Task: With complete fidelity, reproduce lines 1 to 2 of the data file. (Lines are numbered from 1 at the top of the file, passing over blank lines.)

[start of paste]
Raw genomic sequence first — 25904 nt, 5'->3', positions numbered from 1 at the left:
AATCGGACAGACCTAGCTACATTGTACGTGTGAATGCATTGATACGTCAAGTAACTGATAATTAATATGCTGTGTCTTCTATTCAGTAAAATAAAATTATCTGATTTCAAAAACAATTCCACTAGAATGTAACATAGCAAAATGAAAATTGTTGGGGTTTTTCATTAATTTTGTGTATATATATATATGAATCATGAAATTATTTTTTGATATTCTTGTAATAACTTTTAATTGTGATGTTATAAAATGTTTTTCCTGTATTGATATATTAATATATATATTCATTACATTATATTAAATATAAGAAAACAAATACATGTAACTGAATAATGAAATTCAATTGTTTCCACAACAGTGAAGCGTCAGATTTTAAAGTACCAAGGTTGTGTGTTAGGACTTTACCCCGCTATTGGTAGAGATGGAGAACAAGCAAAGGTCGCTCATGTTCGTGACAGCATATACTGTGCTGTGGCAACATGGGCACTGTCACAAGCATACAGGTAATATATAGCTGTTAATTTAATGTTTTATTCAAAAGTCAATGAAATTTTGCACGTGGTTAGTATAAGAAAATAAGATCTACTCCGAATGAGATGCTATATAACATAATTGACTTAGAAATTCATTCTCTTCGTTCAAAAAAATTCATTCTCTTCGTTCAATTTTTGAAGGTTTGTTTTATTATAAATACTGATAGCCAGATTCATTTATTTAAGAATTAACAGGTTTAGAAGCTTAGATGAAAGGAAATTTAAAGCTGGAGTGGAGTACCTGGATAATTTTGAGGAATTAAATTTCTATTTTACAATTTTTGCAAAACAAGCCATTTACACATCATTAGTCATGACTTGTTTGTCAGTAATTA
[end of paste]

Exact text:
Raw genomic sequence first — 25904 nt, 5'->3', positions numbered from 1 at the left:
AATCGGACAGACCTAGCTACATTGTACGTGTGAATGCATTGATACGTCAAGTAACTGATAATTAATATGCTGTGTCTTCTATTCAGTAAAATAAAATTATCTGATTTCAAAAACAATTCCACTAGAATGTAACATAGCAAAATGAAAATTGTTGGGGTTTTTCATTAATTTTGTGTATATATATATATGAATCATGAAATTATTTTTTGATATTCTTGTAATAACTTTTAATTGTGATGTTATAAAATGTTTTTCCTGTATTGATATATTAATATATATATTCATTACATTATATTAAATATAAGAAAACAAATACATGTAACTGAATAATGAAATTCAATTGTTTCCACAACAGTGAAGCGTCAGATTTTAAAGTACCAAGGTTGTGTGTTAGGACTTTACCCCGCTATTGGTAGAGATGGAGAACAAGCAAAGGTCGCTCATGTTCGTGACAGCATATACTGTGCTGTGGCAACATGGGCACTGTCACAAGCATACAGGTAATATATAGCTGTTAATTTAATGTTTTATTCAAAAGTCAATGAAATTTTGCACGTGGTTAGTATAAGAAAATAAGATCTACTCCGAATGAGATGCTATATAACATAATTGACTTAGAAATTCATTCTCTTCGTTCAAAAAAATTCATTCTCTTCGTTCAATTTTTGAAGGTTTGTTTTATTATAAATACTGATAGCCAGATTCATTTATTTAAGAATTAACAGGTTTAGAAGCTTAGATGAAAGGAAATTTAAAGCTGGAGTGGAGTACCTGGATAATTTTGAGGAATTAAATTTCTATTTTACAATTTTTGCAAAACAAGCCATTTACACATCATTAGTCATGACTTGTTTGTCAGTAATTA